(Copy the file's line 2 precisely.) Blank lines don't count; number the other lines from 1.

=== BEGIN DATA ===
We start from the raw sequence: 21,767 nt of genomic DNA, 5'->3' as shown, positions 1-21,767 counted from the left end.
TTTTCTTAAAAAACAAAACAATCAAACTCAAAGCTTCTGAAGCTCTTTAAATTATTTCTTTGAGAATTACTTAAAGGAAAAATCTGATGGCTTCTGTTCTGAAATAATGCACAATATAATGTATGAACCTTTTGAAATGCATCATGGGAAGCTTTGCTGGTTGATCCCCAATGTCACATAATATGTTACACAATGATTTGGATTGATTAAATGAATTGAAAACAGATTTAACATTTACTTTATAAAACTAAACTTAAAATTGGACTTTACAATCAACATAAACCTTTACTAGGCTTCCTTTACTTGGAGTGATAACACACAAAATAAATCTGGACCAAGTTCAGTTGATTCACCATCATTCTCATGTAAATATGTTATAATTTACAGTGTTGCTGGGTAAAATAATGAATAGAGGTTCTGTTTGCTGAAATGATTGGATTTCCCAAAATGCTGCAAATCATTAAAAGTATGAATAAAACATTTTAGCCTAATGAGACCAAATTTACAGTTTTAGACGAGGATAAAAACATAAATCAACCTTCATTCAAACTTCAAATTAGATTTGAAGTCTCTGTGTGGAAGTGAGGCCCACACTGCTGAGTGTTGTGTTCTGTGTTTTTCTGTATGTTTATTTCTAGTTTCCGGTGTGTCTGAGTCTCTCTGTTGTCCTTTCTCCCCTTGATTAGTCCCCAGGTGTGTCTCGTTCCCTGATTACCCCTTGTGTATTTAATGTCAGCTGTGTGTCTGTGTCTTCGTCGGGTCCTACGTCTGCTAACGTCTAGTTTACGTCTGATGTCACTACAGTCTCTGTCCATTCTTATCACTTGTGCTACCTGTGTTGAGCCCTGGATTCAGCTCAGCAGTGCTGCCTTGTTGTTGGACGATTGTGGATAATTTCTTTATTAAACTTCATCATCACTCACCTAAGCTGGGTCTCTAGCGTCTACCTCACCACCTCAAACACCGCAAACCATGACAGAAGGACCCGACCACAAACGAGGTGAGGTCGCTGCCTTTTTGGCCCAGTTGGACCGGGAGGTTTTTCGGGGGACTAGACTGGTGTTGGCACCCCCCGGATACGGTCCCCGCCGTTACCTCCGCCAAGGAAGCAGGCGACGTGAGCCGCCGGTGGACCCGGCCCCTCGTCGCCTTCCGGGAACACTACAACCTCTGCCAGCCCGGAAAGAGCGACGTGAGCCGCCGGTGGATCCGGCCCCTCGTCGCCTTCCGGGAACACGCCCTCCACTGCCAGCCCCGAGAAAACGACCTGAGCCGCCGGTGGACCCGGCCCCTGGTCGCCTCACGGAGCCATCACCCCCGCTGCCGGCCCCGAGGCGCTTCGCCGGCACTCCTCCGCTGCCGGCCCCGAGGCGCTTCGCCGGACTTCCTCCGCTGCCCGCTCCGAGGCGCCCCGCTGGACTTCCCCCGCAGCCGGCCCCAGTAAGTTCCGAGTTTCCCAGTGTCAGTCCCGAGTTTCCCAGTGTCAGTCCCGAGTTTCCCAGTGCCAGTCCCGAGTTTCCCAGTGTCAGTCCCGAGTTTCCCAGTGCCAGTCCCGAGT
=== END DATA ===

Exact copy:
TTTTCTTAAAAAACAAAACAATCAAACTCAAAGCTTCTGAAGCTCTTTAAATTATTTCTTTGAGAATTACTTAAAGGAAAAATCTGATGGCTTCTGTTCTGAAATAATGCACAATATAATGTATGAACCTTTTGAAATGCATCATGGGAAGCTTTGCTGGTTGATCCCCAATGTCACATAATATGTTACACAATGATTTGGATTGATTAAATGAATTGAAAACAGATTTAACATTTACTTTATAAAACTAAACTTAAAATTGGACTTTACAATCAACATAAACCTTTACTAGGCTTCCTTTACTTGGAGTGATAACACACAAAATAAATCTGGACCAAGTTCAGTTGATTCACCATCATTCTCATGTAAATATGTTATAATTTACAGTGTTGCTGGGTAAAATAATGAATAGAGGTTCTGTTTGCTGAAATGATTGGATTTCCCAAAATGCTGCAAATCATTAAAAGTATGAATAAAACATTTTAGCCTAATGAGACCAAATTTACAGTTTTAGACGAGGATAAAAACATAAATCAACCTTCATTCAAACTTCAAATTAGATTTGAAGTCTCTGTGTGGAAGTGAGGCCCACACTGCTGAGTGTTGTGTTCTGTGTTTTTCTGTATGTTTATTTCTAGTTTCCGGTGTGTCTGAGTCTCTCTGTTGTCCTTTCTCCCCTTGATTAGTCCCCAGGTGTGTCTCGTTCCCTGATTACCCCTTGTGTATTTAATGTCAGCTGTGTGTCTGTGTCTTCGTCGGGTCCTACGTCTGCTAACGTCTAGTTTACGTCTGATGTCACTACAGTCTCTGTCCATTCTTATCACTTGTGCTACCTGTGTTGAGCCCTGGATTCAGCTCAGCAGTGCTGCCTTGTTGTTGGACGATTGTGGATAATTTCTTTATTAAACTTCATCATCACTCACCTAAGCTGGGTCTCTAGCGTCTACCTCACCACCTCAAACACCGCAAACCATGACAGAAGGACCCGACCACAAACGAGGTGAGGTCGCTGCCTTTTTGGCCCAGTTGGACCGGGAGGTTTTTCGGGGGACTAGACTGGTGTTGGCACCCCCCGGATACGGTCCCCGCCGTTACCTCCGCCAAGGAAGCAGGCGACGTGAGCCGCCGGTGGACCCGGCCCCTCGTCGCCTTCCGGGAACACTACAACCTCTGCCAGCCCGGAAAGAGCGACGTGAGCCGCCGGTGGATCCGGCCCCTCGTCGCCTTCCGGGAACACGCCCTCCACTGCCAGCCCCGAGAAAACGACCTGAGCCGCCGGTGGACCCGGCCCCTGGTCGCCTCACGGAGCCATCACCCCCGCTGCCGGCCCCGAGGCGCTTCGCCGGCACTCCTCCGCTGCCGGCCCCGAGGCGCTTCGCCGGACTTCCTCCGCTGCCCGCTCCGAGGCGCCCCGCTGGACTTCCCCCGCAGCCGGCCCCAGTAAGTTCCGAGTTTCCCAGTGTCAGTCCCGAGTTTCCCAGTGTCAGTCCCGAGTTTCCCAGTGCCAGTCCCGAGTTTCCCAGTGTCAGTCCCGAGTTTCCCAGTGCCAGTCCCGAGT